Back to Wilson.

“What is the relation between the population and the society? Here we arrive unexpectedly at the crux of theoretical sociobiology. The distinction between the two categories is essentially as follows: the population is bounded by a zone of sharply reduced gene flow, while the society is bounded by a zone of sharply reduced communication. Often the two zones are the same…

The Multiplier Effect

Social organization is the class of phenotypes furthest removed from the genes. It is derived jointly from the behavior of the individuals and the demographic properties of the population… A small evolutionary change in the behavior pattern of individuals can be amplified into a major social effect by the expanding upward distribution of the effect into multiple facets of life. …

“Even stronger multiplier effects occur in the social insects. … The structure of nests alone can be used to distinguish species within the higher termites.”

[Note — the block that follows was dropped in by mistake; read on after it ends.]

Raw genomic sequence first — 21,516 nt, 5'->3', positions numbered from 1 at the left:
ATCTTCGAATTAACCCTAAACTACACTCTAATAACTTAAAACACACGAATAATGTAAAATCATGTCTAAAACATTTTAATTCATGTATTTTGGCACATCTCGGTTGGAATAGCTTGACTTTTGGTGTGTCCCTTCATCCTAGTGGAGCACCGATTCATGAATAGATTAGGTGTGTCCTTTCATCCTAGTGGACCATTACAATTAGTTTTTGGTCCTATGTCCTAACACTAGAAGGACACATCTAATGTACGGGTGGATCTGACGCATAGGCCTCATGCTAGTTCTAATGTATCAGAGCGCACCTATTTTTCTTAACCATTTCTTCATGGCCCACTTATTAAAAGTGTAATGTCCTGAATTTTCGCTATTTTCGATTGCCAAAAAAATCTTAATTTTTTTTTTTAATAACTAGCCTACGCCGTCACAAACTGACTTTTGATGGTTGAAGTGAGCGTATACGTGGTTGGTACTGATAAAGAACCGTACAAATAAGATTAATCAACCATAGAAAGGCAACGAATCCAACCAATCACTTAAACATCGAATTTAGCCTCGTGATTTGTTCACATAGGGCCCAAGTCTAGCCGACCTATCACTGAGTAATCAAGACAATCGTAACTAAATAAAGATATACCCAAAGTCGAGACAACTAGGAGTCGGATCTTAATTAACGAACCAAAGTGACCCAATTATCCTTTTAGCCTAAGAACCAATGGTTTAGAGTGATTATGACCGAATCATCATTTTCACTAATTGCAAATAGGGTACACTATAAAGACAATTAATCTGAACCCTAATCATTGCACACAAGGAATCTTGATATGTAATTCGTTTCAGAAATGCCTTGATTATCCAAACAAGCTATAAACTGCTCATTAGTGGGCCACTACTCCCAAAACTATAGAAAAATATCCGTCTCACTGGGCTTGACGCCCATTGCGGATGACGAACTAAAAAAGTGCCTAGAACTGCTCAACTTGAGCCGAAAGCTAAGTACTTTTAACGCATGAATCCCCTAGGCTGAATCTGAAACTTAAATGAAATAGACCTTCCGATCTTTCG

EvX: There follows an interesting description of how termites build their mounds, also known as “termitaries.”

“Multiplier effects can speed social evolution still more when an individual’s behavior is strongly influenced by the particularities of its social experience. This process, called socialization, becomes increasingly becomes increasingly prominent as one moves upward phylogenetically into more intelligent species, and it reaches its maximum influence in the higher primates. Although the evidence is still largely inferential, socialization appears to amplify phenotypic differences among primate species.

S”ocialization can also amplify genetically based variation of individual behavior within troops. The temperament and rank of a higher primate is strongly influenced by its early experiences with its peers and its mother.”

EvX: This is a really interesting idea. We hear constantly that ideas like race and gender are social constructs, but what exactly a social construct is we hear far less often. The implication–at least as the phrases are employed–is that they are not real at all, that they are make believe, that we have chosen some random and arbitrary place to carve up reality and that we could use some other random place just as well, but Wilson provides a much better conception: “social constructs” are really amplified ideas about the world around us. In other words, they’re exaggerated stereotypes.